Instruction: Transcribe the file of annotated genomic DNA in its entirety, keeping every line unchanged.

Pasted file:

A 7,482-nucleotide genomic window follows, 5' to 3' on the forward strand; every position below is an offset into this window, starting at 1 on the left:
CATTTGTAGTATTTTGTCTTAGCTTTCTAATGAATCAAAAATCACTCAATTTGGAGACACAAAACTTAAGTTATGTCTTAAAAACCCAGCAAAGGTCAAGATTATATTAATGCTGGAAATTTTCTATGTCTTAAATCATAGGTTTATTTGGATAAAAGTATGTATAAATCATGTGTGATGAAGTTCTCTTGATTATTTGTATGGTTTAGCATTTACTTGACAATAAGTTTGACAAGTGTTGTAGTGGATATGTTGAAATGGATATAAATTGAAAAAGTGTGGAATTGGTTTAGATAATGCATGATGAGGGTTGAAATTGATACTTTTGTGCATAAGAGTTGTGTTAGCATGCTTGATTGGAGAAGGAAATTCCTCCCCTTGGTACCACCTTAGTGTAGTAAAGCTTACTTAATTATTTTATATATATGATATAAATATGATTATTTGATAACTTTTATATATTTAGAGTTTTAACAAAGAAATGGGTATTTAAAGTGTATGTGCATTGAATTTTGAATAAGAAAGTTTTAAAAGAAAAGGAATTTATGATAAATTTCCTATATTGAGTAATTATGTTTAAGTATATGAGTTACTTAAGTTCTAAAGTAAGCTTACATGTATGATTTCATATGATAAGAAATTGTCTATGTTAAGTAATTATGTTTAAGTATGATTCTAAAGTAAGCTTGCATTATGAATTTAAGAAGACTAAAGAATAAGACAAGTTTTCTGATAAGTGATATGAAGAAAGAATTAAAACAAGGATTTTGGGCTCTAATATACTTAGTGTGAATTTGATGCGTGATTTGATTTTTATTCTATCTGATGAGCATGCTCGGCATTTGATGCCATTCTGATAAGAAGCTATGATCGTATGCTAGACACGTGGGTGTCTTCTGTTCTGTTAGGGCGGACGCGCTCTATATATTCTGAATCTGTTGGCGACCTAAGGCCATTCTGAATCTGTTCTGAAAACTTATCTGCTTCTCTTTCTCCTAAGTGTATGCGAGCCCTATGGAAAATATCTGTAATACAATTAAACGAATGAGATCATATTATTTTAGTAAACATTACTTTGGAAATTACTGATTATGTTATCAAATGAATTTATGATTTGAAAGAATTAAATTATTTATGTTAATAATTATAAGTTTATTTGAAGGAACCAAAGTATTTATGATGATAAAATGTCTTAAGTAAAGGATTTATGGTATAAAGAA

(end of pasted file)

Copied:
A 7,482-nucleotide genomic window follows, 5' to 3' on the forward strand; every position below is an offset into this window, starting at 1 on the left:
CATTTGTAGTATTTTGTCTTAGCTTTCTAATGAATCAAAAATCACTCAATTTGGAGACACAAAACTTAAGTTATGTCTTAAAAACCCAGCAAAGGTCAAGATTATATTAATGCTGGAAATTTTCTATGTCTTAAATCATAGGTTTATTTGGATAAAAGTATGTATAAATCATGTGTGATGAAGTTCTCTTGATTATTTGTATGGTTTAGCATTTACTTGACAATAAGTTTGACAAGTGTTGTAGTGGATATGTTGAAATGGATATAAATTGAAAAAGTGTGGAATTGGTTTAGATAATGCATGATGAGGGTTGAAATTGATACTTTTGTGCATAAGAGTTGTGTTAGCATGCTTGATTGGAGAAGGAAATTCCTCCCCTTGGTACCACCTTAGTGTAGTAAAGCTTACTTAATTATTTTATATATATGATATAAATATGATTATTTGATAACTTTTATATATTTAGAGTTTTAACAAAGAAATGGGTATTTAAAGTGTATGTGCATTGAATTTTGAATAAGAAAGTTTTAAAAGAAAAGGAATTTATGATAAATTTCCTATATTGAGTAATTATGTTTAAGTATATGAGTTACTTAAGTTCTAAAGTAAGCTTACATGTATGATTTCATATGATAAGAAATTGTCTATGTTAAGTAATTATGTTTAAGTATGATTCTAAAGTAAGCTTGCATTATGAATTTAAGAAGACTAAAGAATAAGACAAGTTTTCTGATAAGTGATATGAAGAAAGAATTAAAACAAGGATTTTGGGCTCTAATATACTTAGTGTGAATTTGATGCGTGATTTGATTTTTATTCTATCTGATGAGCATGCTCGGCATTTGATGCCATTCTGATAAGAAGCTATGATCGTATGCTAGACACGTGGGTGTCTTCTGTTCTGTTAGGGCGGACGCGCTCTATATATTCTGAATCTGTTGGCGACCTAAGGCCATTCTGAATCTGTTCTGAAAACTTATCTGCTTCTCTTTCTCCTAAGTGTATGCGAGCCCTATGGAAAATATCTGTAATACAATTAAACGAATGAGATCATATTATTTTAGTAAACATTACTTTGGAAATTACTGATTATGTTATCAAATGAATTTATGATTTGAAAGAATTAAATTATTTATGTTAATAATTATAAGTTTATTTGAAGGAACCAAAGTATTTATGATGATAAAATGTCTTAAGTAAAGGATTTATGGTATAAAGAA